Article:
Google is getting into the data lake business

Google Sustainability
(Image credit: Google)

Google Cloud is expanding into the data lake storage business through a new product called BigLake, which is based on its BigQuery service. 

While the name might not be the most creative, the service is a very interesting expansion for Google as it chases Amazon Web Services and Microsoft Azure in the cloud market. 

BigLake, available now in preview, helps companies unify their data warehouses and data lakes without having to worry about compatibility between all of the sources. The service works with Amazon S3, Azure Data Lake Storage Gen2, and Google Cloud Storage. 

"The biggest advantage is then you don't have to duplicate your data across two different environments and create data silos," Google's Sudhir Hasbe told Protocol.

Google Cloud BigLake

(Image credit: Google Cloud)

Data lakehouse

Google is describing BigLake as a "data lakehouse", an expansion on a data lake that incorporates other services, including data management and optimization, machine learning, and governance tools. 

The ultimate aim for Google is to offer these services more cheaply than its competitors, something that bundling them together can help achieve. 

"We have tens of thousands of customers on [BigQuery], and we invested a lot in all the governance, security and all the core capabilities, so we're taking that innovation from BigQuery and now extending it onto all the data that sits in different formats as well as in lake environments – whether it's on Google Cloud with Google Cloud Storage, whether it's on AWS or whether it's on Azure," said Hasbe.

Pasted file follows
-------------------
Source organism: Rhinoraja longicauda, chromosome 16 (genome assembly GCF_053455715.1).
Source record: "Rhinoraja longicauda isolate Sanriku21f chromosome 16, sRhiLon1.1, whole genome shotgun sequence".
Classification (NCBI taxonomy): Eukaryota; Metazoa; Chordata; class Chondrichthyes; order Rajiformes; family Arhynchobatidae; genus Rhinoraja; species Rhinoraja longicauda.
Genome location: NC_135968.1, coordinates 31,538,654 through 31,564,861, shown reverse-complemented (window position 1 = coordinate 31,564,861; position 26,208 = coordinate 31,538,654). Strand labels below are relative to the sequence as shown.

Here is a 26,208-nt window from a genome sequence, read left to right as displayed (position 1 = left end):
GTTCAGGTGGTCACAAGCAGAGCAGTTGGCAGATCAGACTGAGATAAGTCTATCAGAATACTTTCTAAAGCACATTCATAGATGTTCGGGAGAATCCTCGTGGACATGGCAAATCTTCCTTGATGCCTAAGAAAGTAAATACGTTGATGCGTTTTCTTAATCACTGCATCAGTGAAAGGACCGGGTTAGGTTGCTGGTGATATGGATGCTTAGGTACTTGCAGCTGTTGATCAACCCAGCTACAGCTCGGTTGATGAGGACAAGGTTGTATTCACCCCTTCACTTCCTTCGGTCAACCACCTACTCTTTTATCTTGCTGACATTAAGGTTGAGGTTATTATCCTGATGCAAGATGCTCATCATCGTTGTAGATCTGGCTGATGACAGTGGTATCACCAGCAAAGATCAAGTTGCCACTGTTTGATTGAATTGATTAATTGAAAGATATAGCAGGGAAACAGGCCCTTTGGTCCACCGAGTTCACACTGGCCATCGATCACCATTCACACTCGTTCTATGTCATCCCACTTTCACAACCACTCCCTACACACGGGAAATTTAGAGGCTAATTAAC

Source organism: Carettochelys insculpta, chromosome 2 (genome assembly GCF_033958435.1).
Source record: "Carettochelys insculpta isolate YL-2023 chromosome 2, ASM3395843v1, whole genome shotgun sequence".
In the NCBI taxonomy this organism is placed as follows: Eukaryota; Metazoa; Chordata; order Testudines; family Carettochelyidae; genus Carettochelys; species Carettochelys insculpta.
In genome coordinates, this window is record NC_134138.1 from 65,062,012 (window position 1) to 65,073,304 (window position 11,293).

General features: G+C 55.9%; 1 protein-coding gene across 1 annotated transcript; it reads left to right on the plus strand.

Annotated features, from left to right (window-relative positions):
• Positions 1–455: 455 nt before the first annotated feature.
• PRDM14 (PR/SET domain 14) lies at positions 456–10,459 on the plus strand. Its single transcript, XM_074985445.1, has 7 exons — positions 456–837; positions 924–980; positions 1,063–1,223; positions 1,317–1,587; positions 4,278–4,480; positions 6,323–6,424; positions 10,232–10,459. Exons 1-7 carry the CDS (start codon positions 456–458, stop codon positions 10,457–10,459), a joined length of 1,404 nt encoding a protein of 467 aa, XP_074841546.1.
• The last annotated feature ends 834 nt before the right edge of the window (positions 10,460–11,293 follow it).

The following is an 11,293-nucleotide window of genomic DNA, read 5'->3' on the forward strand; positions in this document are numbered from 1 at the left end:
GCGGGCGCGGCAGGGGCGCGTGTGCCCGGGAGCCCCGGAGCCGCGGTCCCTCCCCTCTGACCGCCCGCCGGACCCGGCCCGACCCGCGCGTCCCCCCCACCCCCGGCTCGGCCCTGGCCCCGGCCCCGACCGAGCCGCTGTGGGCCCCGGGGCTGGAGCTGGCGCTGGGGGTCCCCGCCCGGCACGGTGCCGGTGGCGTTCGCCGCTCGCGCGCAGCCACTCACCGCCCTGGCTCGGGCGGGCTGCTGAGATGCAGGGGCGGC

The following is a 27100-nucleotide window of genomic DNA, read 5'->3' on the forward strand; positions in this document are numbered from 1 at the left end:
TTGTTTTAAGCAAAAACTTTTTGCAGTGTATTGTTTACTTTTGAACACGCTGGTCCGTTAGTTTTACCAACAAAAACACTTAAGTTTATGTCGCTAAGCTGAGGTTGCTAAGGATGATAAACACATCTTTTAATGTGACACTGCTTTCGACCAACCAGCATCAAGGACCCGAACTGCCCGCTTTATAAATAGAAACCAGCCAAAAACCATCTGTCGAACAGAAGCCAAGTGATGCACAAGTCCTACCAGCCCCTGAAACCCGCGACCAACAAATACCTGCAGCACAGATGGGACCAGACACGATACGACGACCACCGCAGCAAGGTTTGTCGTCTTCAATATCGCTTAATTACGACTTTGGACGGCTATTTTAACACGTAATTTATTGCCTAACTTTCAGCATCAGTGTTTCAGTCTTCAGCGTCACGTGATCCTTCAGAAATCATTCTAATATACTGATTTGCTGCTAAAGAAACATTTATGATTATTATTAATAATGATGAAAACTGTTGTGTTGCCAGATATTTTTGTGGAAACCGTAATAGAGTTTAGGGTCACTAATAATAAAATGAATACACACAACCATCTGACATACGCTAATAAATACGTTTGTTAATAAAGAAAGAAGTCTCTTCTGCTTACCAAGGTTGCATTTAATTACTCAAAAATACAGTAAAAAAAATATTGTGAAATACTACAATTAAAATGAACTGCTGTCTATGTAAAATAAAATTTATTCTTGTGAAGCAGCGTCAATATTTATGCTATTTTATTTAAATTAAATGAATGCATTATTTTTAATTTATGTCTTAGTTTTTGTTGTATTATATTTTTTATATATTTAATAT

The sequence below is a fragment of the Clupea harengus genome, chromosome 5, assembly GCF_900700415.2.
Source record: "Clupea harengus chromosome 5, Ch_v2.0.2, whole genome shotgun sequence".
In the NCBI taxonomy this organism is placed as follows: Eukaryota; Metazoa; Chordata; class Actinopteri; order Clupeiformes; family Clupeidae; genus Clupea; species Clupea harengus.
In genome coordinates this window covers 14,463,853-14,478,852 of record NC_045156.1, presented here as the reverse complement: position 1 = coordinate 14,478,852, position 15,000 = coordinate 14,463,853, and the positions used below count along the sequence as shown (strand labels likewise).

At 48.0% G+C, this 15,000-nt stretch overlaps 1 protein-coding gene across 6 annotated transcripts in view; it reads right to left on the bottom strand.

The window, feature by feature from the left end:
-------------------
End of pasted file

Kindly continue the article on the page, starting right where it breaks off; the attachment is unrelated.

According to Google, BigQuery processes over 110 terabytes of data every second on average. 

Cloud supremacy 

The race to become the ultimate cloud services provider has been hotting up in recent years. 

Leading is AWS, the behemoth from Amazon that created whole new categories of services and dominates the market. 

But Microsoft and Google are hot on its heels, especially when it comes to some specific applications. Azure, for example, has managed to leverage Microsoft's historical connections with enterprises very successfully.

Exactly how all of this plays out remains to be seen, but Google ramping up its utilities shows the hard-fought nature of the battle. 

Max Slater-Robins has been writing about technology for nearly a decade at various outlets, covering the rise of the technology giants, trends in enterprise and SaaS companies, and much more besides. Originally from Suffolk, he currently lives in London and likes a good night out and walks in the countryside.